Africa's Seat at the Table

At the UN General Assembly in New York in late September, President
Barack Obama invited sub-Saharan leaders to a private lunch and
informal chat at the Waldorf-Astoria. Following on his Accra speech
this summer, the president asked African heads of state to share
responsibility on global issues. I am just beginning to get to know
the President, but his approach impressed me as indisputably sincere.

Africa's concerns today are interconnected with those of the West -- and
solutions must come from all continents and sectors. Battling global
warming, the economic crisis, food and energy shortages, and AIDS and
malaria requires co-partners, not post-colonial relationships. The
U.S. and Europe have no monopoly on brainpower, and African leaders
must wake up to a new reality: We are finally being listened to by the
industrial world. In a separate conversation on the same day that
African heads of state met with President Obama, World Bank president
Robert Zoellick informed me that the bank has "borrowed" a number of
Africa's sharpest minds for missions around the world. African
expertise and global expertise are beginning to merge.

When international debate on stimulating a global but sustainable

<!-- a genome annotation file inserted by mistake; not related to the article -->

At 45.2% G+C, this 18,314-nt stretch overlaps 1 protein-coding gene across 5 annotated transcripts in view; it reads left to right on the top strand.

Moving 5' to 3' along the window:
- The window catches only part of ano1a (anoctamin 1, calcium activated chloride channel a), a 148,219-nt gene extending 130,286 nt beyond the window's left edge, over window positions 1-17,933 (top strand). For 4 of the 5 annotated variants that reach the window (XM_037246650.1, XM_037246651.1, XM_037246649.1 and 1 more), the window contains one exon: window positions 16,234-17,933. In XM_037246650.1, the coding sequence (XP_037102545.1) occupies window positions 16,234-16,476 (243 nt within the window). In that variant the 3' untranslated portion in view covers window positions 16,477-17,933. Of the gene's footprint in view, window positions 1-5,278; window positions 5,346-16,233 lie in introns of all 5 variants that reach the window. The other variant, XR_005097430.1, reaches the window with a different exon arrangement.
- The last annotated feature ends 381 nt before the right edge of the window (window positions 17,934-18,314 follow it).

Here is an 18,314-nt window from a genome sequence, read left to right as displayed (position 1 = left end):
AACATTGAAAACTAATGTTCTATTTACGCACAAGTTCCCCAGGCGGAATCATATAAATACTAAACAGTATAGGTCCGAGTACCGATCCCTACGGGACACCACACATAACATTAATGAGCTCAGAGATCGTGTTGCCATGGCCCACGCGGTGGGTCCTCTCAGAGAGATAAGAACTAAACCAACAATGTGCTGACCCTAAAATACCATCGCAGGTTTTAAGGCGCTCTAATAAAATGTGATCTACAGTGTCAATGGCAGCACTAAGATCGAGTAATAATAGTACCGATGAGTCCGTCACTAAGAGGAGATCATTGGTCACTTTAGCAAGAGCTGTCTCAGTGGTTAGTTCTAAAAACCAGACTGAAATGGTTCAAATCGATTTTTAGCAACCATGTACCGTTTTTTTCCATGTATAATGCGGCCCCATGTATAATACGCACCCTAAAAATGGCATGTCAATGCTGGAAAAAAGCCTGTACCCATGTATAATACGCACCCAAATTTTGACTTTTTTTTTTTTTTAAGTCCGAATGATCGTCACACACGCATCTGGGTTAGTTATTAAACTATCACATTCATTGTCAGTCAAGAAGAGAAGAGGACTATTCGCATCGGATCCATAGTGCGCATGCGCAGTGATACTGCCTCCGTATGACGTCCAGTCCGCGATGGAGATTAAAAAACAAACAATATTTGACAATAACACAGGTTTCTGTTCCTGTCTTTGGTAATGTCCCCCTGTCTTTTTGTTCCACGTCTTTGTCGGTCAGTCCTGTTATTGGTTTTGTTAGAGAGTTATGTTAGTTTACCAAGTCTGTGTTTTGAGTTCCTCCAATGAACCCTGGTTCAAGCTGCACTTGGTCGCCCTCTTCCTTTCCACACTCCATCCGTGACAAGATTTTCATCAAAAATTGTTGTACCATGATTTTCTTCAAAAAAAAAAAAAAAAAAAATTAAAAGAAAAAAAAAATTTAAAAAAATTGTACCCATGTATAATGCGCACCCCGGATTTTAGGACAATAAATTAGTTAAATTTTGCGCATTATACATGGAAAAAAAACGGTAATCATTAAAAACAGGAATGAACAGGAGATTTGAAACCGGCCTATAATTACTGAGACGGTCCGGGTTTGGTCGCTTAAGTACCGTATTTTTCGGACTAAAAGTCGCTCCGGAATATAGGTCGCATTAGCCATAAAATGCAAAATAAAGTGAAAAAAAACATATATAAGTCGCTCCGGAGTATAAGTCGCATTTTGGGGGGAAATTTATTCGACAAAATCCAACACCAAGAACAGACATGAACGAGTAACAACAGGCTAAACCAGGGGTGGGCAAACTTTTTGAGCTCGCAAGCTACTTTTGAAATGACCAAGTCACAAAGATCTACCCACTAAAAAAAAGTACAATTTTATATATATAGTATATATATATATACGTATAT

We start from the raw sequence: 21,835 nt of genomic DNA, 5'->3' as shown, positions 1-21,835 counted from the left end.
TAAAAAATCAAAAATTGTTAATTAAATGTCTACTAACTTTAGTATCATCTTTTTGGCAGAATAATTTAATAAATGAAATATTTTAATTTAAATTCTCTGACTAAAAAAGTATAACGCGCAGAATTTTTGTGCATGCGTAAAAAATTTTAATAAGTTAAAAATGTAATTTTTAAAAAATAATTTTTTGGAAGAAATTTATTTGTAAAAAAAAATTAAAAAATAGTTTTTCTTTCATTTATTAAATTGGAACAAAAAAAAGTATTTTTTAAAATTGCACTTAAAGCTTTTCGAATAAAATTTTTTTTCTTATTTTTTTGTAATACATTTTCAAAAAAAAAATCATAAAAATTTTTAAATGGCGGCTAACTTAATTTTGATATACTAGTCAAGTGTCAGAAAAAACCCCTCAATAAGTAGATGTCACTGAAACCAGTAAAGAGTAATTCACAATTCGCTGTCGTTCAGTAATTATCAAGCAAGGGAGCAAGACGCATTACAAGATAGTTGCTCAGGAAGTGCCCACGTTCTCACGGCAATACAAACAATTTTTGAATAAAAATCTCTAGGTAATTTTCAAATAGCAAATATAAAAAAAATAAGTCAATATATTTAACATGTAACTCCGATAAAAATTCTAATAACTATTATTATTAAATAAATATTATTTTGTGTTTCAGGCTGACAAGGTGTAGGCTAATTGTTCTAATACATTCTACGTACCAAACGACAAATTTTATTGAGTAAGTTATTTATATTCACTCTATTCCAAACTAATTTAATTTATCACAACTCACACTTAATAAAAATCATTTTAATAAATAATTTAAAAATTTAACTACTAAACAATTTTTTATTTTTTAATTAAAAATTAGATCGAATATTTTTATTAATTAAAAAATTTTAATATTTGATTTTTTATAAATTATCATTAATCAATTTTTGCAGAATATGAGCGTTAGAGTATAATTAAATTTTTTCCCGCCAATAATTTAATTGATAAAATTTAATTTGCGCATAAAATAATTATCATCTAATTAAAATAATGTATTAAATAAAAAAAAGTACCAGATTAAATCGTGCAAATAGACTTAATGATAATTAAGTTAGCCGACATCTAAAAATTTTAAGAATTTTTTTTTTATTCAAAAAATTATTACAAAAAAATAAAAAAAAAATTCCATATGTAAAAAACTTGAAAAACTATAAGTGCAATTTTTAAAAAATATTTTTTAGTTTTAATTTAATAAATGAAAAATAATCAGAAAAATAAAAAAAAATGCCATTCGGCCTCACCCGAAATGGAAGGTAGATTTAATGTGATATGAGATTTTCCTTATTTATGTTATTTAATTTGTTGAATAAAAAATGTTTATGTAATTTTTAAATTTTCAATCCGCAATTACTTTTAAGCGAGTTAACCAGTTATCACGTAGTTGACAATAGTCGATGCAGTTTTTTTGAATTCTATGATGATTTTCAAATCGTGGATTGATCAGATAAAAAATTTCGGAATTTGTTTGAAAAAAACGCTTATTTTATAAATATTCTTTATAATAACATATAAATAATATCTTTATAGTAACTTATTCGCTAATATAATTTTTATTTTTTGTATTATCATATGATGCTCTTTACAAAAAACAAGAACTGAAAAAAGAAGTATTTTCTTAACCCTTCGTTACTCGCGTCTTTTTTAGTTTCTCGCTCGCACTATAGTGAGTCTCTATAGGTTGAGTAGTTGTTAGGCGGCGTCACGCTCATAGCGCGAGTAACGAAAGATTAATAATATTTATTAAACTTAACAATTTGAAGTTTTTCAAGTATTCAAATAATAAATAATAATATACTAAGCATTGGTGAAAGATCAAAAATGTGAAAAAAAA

recovery shifted to the G-20 meeting in Pittsburgh after the UN
General Assembly, the focus again was on boosting African
participation. At every international conference where the governance
of the planet is concerned, I continue to press five reform

Insist that rich countries respect existing commitments to reinforce
the message of shared responsibility and accountability.

In the 2005 Gleneagles G-8 summit, dubbed the "100% debt relief
summit," the G-8 committed to double aid to Africa and forgive the
debt, both neither commitment has been realized. Oxfam calculates
that these pledges alone could save some three million lives in
Africa. In the 2009 G-8 meeting in Italy, another $20 billion was
pledged for African agricultural development, but these funds too are
for the most part undelivered. Even funds promised to the World Bank
at the Rome meeting have been held up, hindering vital programs.

The Obama Administration now promises to lead by example and make good
on its $3.2 billion pledge to the fund. But the remainder of
international commitments should voluntarily and promptly be entrusted
to the World Bank. G-20 leaders should recommend the immediate
creation of a "payment follow-up committee" for unkept promises if the
message of shared responsibility and accountability is to be taken
seriously around the world.

Continue investing massively in infrastructure as a strategy for
development, security, and boosting self-sufficiency in Africa, while
moving away from unrestricted cash aid.

I've been preaching infrastructure investment for decades. The
Americans, the Europeans, and the Chinese now all agree. There will be
no end to poverty and the Millennium Development Goals will be
meaningless if nations do not reinforce their ability to efficiently
move people and products to market. Senegal's recent Millennium